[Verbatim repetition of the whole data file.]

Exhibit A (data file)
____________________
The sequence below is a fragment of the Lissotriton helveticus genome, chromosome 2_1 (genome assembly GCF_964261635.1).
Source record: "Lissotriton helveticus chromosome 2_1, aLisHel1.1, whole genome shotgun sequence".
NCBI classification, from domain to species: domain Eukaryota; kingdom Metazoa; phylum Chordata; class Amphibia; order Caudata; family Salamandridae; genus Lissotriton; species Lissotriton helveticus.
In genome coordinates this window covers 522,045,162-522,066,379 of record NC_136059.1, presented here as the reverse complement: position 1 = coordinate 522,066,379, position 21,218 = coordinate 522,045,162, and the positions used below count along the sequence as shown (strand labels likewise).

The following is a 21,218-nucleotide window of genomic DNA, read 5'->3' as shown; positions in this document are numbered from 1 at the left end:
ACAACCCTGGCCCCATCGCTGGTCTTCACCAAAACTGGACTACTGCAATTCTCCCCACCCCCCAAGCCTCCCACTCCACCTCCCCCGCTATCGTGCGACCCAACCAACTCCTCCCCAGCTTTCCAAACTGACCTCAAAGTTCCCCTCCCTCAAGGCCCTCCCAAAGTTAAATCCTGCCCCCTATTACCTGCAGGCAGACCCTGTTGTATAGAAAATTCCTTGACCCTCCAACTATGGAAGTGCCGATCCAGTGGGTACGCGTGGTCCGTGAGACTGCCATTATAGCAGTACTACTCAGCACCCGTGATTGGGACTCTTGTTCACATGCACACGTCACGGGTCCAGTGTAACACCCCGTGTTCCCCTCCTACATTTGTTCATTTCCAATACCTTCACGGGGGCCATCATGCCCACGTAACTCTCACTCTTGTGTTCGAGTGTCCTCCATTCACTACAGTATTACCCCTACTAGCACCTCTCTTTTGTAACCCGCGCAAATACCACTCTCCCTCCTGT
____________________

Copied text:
The sequence below is a fragment of the Lissotriton helveticus genome, chromosome 2_1 (genome assembly GCF_964261635.1).
Source record: "Lissotriton helveticus chromosome 2_1, aLisHel1.1, whole genome shotgun sequence".
NCBI classification, from domain to species: domain Eukaryota; kingdom Metazoa; phylum Chordata; class Amphibia; order Caudata; family Salamandridae; genus Lissotriton; species Lissotriton helveticus.
In genome coordinates this window covers 522,045,162-522,066,379 of record NC_136059.1, presented here as the reverse complement: position 1 = coordinate 522,066,379, position 21,218 = coordinate 522,045,162, and the positions used below count along the sequence as shown (strand labels likewise).

The following is a 21,218-nucleotide window of genomic DNA, read 5'->3' as shown; positions in this document are numbered from 1 at the left end:
ACAACCCTGGCCCCATCGCTGGTCTTCACCAAAACTGGACTACTGCAATTCTCCCCACCCCCCAAGCCTCCCACTCCACCTCCCCCGCTATCGTGCGACCCAACCAACTCCTCCCCAGCTTTCCAAACTGACCTCAAAGTTCCCCTCCCTCAAGGCCCTCCCAAAGTTAAATCCTGCCCCCTATTACCTGCAGGCAGACCCTGTTGTATAGAAAATTCCTTGACCCTCCAACTATGGAAGTGCCGATCCAGTGGGTACGCGTGGTCCGTGAGACTGCCATTATAGCAGTACTACTCAGCACCCGTGATTGGGACTCTTGTTCACATGCACACGTCACGGGTCCAGTGTAACACCCCGTGTTCCCCTCCTACATTTGTTCATTTCCAATACCTTCACGGGGGCCATCATGCCCACGTAACTCTCACTCTTGTGTTCGAGTGTCCTCCATTCACTACAGTATTACCCCTACTAGCACCTCTCTTTTGTAACCCGCGCAAATACCACTCTCCCTCCTGT